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Oil drops towards US$59 on dollar, stock builds

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Brent crude oil fell towards US$59 a barrel on Monday as the dollar strengthened and a supply glut pushed global oil inventories to record highs.

[LONDON] Brent crude oil fell towards US$59 a barrel on Monday as the dollar strengthened and a supply glut pushed global oil inventories to record highs.

The dollar hit a more than 11-year high against a basket of currencies after data showed the US unemployment rate in February fell to its lowest level since May 2008, making commodities priced in the greenback more expensive for holders of other currencies.

Oil inventories are rising across the world as production outstrips demand, offsetting geopolitical tensions in the Middle East and the risk of output cuts in Libya and Iraq.

Brent was down 30 cents at US$59.43 a barrel by 0900 GMT. The North Sea crude oil futures contract fell 4.6 per cent last week in its biggest decline since the week ended Jan. 9.

US crude was up 15 cents a barrel at US$49.76. It closed down US$1.15 on Friday, ending a third week of declines. "More and more investors are coming to the conclusion that the market is awash with oil," said Carsten Fritsch, senior oil and commodities analyst at Commerzbank in Frankfurt."Unprecedented stocks levels cannot be ignored forever." Goldman Sachs analysts argued in a note to clients that oil prices would reverse recent gains due to rising global inventories. They forecast US crude would drop to around US$40 a barrel.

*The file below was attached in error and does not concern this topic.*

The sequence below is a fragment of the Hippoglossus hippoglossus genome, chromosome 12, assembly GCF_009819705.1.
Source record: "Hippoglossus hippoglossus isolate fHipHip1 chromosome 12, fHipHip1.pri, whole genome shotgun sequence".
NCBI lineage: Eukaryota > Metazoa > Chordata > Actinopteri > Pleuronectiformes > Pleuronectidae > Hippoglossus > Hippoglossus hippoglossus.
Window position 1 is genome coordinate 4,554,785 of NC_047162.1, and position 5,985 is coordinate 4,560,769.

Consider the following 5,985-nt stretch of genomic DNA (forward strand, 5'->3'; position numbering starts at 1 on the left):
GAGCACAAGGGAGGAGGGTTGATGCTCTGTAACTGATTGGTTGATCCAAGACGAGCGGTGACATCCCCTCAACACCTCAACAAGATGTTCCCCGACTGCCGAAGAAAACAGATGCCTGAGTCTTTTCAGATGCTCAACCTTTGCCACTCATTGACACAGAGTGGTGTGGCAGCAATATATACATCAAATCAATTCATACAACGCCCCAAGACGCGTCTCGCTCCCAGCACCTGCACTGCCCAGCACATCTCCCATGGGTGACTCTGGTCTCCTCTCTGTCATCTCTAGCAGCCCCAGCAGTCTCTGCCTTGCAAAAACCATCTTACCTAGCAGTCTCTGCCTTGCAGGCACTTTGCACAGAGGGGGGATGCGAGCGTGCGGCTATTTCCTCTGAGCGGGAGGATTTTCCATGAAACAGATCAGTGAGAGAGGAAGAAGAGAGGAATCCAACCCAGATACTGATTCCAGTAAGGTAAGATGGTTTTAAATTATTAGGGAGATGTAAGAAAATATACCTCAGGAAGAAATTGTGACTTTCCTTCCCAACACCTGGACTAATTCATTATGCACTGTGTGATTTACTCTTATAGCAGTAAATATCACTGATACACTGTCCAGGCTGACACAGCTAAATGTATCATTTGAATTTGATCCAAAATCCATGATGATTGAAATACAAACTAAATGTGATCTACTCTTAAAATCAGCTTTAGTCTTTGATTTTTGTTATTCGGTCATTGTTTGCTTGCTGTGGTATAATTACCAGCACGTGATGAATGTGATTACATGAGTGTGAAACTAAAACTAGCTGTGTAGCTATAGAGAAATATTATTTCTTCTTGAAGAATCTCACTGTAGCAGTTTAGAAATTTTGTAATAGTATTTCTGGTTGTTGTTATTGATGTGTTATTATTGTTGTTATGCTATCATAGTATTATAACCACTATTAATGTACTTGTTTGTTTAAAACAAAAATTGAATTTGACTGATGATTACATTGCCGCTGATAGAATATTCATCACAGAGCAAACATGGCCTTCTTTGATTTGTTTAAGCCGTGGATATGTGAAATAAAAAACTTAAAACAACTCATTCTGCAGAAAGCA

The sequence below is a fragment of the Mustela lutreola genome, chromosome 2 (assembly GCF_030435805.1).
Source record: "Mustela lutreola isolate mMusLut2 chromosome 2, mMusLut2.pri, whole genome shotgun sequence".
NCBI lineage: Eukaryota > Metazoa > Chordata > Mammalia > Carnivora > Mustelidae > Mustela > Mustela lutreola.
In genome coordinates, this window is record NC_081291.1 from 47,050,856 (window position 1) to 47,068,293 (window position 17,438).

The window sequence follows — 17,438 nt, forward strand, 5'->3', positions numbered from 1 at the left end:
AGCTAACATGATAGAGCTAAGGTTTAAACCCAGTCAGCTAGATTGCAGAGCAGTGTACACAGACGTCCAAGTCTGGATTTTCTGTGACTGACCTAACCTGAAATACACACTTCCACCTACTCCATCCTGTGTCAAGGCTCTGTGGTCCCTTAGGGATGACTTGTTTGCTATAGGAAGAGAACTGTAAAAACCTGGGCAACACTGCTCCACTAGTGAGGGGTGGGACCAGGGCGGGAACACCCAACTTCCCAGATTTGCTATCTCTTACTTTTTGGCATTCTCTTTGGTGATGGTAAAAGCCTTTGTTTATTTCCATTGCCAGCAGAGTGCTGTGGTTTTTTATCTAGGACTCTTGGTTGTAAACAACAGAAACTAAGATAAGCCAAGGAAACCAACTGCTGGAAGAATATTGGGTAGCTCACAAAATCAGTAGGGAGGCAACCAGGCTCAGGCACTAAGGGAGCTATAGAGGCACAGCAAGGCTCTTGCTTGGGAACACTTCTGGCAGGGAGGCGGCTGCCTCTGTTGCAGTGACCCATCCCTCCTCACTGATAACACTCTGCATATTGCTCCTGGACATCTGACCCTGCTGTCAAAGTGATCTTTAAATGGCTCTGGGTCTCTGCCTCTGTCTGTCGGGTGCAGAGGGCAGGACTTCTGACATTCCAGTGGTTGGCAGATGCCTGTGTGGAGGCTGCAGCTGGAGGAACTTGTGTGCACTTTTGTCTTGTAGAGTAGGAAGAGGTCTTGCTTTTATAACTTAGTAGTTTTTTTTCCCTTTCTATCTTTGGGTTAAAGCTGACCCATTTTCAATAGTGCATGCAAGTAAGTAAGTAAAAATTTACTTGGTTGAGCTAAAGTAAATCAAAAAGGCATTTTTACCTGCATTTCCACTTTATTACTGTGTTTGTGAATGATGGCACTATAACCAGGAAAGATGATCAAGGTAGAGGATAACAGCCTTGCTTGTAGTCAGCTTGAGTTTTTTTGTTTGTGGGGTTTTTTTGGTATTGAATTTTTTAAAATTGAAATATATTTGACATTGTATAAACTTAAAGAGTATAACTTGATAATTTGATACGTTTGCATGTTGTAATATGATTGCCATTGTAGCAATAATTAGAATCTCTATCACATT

Oil producers in the Organization of the Petroleum Exporting Countries (Opec) have opted not to curb output, despite oversupply in many parts of the world, choosing to defend market share rather than try to support oil prices.

Opec Secretary-General Abdullah al-Badri has said the group should not cut output to "subsidise" higher-cost shale oil, now being produced in large quantities in North America.

Oil prices fell by 60 per cent between June 2014 and this January but recovered by almost a third between January and February on Middle East supply disruptions, strong winter demand and high refinery margins.

Fighting in several oil-rich countries has kept a lid on production and exports.

In Libya, up to 10 foreign workers are missing in the latest attack on oilfields by Islamist militants and there is a possibility they have been taken hostage, Czech and Libyan officials said on Saturday.

Yet many analysts see price weakness ahead. "Absent further unexpected Opec disruptions, we expect Brent oil prices and timespreads to reverse their recent strength," Goldman Sachs analysts said.

REUTERS